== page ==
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Coronavirus Disease 2019 (COVID-19)

5/27/2020

Fact Sheet: The Use of Flexible Work Schedules in Response to Coronavirus Disease 2019 (COVID-19)

Overview

As Federal agencies develop reconstitution plans and return to regular operations, managers seeking to adapt work arrangements to the COVID-19 environment may use flexible work schedules (FWS) to maintain the productivity, health and safety of the workforce (e.g. by facilitating maintenance of social distance in the workplace). FWS consist of workdays with core hours and flexible hours and allow an employee to complete his or her biweekly basic work requirement by determining his or her own schedule within the limits set by the agency. Those limits may include daily or weekly basic work requirements. Agencies may expand the types of FWS that are available to employees as different types of schedules provide different degrees of flexibility. When combined with telework, FWS can provide agencies with the flexibility to maintain safe social distance between employees in the workplace by reducing the percentage of employees who are in the office at any given time. FWS can also assist employees in balancing professional duties with caregiving and other responsibilities. Additional information on flexible work schedules may be obtained at https://www.opm.gov/policy-data-oversight/pay-leave/work-schedules/fact-sheets/alternative-flexible-work-schedules/.

Agencies will need to make decisions on which FWS to adopt or modify based on the impact of COVID-19 on the agency’s mission and employees. Supervisors should communicate the flexibilities and work schedule(s) that are available to their employees, along with their expectations for employees electing to use any new flexibilities. When choosing to implement or change an FWS, agencies must review any applicable collective bargaining agreements or satisfy appropriate collective bargaining obligations. Please note that since bargaining unit employees may participate in flexible work schedules only to the extent provided for in a collective bargaining agreement, agency heads must negotiate the establishment of flexible work schedules. See the Handbook on Alternative Work Schedules for more information at https://www.opm.gov/policy-data-oversight/pay-leave/reference-materials/handbooks/alternative-work-schedules/.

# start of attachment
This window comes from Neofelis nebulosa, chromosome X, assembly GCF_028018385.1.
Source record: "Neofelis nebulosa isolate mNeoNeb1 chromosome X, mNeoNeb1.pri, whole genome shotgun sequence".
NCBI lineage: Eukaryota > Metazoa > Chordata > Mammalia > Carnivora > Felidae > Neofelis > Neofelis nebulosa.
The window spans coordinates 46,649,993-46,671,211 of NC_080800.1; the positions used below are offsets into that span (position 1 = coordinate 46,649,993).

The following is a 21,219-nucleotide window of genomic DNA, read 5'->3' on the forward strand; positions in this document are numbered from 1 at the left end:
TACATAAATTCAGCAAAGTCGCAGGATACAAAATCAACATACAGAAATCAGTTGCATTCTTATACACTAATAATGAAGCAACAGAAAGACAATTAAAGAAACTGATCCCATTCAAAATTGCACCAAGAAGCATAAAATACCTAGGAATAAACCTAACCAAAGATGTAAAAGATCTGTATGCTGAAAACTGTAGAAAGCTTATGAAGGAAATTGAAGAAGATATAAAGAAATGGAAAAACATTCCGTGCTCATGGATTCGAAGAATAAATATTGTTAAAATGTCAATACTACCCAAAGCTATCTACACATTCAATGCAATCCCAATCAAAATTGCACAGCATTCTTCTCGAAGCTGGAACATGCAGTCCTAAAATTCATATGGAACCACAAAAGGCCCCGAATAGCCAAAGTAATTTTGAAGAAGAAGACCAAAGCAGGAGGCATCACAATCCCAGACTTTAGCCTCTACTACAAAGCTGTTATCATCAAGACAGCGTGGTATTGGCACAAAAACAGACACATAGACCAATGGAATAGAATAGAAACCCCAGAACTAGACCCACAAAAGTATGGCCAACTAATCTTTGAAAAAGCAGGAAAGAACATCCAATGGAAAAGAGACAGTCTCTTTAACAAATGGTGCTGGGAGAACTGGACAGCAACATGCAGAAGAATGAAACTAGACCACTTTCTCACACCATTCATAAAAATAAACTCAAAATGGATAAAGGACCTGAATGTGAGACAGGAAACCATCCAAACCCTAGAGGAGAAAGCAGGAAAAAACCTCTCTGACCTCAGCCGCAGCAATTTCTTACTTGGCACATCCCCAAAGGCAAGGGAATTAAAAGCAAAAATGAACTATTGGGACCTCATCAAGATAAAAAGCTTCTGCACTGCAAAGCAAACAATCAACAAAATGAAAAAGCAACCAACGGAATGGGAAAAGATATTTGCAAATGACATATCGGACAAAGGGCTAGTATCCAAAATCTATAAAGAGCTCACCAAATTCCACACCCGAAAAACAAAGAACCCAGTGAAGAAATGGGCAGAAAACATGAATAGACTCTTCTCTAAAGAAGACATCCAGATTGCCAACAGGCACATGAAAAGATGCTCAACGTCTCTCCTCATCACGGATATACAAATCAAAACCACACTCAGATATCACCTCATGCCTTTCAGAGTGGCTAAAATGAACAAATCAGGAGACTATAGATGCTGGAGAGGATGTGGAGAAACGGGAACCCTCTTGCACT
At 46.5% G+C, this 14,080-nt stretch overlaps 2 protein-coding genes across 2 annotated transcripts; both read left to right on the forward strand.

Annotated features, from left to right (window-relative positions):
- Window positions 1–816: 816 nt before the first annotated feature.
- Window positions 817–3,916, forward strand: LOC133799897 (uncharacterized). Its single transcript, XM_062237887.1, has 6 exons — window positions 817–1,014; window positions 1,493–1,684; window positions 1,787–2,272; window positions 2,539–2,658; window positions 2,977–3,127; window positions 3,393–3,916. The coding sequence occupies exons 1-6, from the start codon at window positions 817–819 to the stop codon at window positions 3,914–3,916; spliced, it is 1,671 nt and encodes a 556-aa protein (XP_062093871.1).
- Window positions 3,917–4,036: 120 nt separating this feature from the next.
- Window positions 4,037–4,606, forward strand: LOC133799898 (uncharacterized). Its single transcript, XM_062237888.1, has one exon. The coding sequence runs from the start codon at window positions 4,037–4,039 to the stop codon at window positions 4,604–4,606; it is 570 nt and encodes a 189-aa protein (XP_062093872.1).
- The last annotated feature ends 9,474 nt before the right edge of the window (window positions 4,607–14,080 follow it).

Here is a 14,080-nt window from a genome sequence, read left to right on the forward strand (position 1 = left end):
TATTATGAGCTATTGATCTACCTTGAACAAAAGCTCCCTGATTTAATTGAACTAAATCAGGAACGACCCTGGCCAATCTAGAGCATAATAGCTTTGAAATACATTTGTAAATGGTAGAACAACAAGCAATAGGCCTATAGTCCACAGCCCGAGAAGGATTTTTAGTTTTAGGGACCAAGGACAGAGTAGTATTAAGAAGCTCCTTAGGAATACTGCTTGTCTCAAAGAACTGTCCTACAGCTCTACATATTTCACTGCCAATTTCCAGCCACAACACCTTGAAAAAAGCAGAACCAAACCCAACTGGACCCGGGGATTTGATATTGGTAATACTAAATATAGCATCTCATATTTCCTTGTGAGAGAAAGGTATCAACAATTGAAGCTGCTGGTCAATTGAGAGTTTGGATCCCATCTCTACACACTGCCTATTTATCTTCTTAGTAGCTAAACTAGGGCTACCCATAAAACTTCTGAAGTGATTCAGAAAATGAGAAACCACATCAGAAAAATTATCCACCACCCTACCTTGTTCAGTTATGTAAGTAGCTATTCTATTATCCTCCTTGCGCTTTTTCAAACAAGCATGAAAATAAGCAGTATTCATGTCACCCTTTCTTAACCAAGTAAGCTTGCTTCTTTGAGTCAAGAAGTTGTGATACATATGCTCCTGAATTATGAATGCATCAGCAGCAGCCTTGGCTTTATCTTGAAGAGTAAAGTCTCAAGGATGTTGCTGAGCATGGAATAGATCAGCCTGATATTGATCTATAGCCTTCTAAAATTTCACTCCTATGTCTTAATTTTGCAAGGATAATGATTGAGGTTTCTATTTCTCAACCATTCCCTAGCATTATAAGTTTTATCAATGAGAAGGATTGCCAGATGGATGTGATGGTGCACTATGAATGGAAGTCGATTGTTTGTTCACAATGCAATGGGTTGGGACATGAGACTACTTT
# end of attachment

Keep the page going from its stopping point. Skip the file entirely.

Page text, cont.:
Components of an FWS

Basic Work Requirement – The basic work requirement is the number of hours (excluding overtime hours) that an employee is required to work or is required to account for by leave or otherwise. (See 5 U.S.C. 6121(3).) For a full-time employee, the basic work requirement is 80 hours in a biweekly pay period.

Core Hours – Core hours are the designated periods of the day when all employees must be working. Agencies may designate the number of core hours each week to meet their mission needs and are not required to have core hours on every workday. As a minimum requirement, an FWS must have at least 2 core hours on each of 2 workdays within a biweekly pay period. (See 5 U.S.C. 6122(a)(1).) An employee must (1) account for missed core hours (if permitted) with leave, credit hours, or compensatory time off or (2) with agency approval, work the core hours at another time (within the same workday) or on another day within the pay period.

Flexible Hours – Flexible hours (flexible time bands) are those hours during which an employee covered by an FWS may choose to vary his or her starting or stopping times when teleworking (or times of arrival to and departure from the work site) consistent with the duties and requirements of the position. (See 5 U.S.C. 6122(a)(2).) An agency may establish limitations on when basic work requirement hours may be performed—e.g., the days of the week on which an employee may perform such hours and limits on the number of such hours on a given day. An agency may choose to not establish flexible time bands on certain days, such as Sundays and holidays, thus limiting the designated days on which an employee may complete his or her basic work requirement.

Credit Hours – Agency FWS policies may allow employees to earn credit hours. Credit hours are hours that an employee elects to work, with supervisory approval, in excess of the employee’s basic work requirement under an FWS. Credit hours may only be earned during the established flexible hours (flexible time bands). An employee may use credit hours during future basic work requirement hours, subject to supervisory approval and any agency policies that bar use in the same week or pay period. A full-time employee may not accumulate more than 24 credit hours for carryover from a biweekly pay period to a succeeding biweekly pay period. A part-time employee may not accumulate more than one-fourth of the hours in such employee’s biweekly basic work requirement. Varying the number of hours worked per workday or administrative workweek, while not exceeding agency-established limits on the number of basic work requirement hours that may be worked on a day or in a week, does not generate credit hours. Credit hours are generated when accumulated hours exceed the employee’s basic work requirement (i.e., 80 hours for a full-time employee) during a biweekly pay period. For more information, please see: https://www.opm.gov/policy-data-oversight/pay-leave/work-schedules/fact-sheets/credit-hours-under-a-flexible-work-schedule/.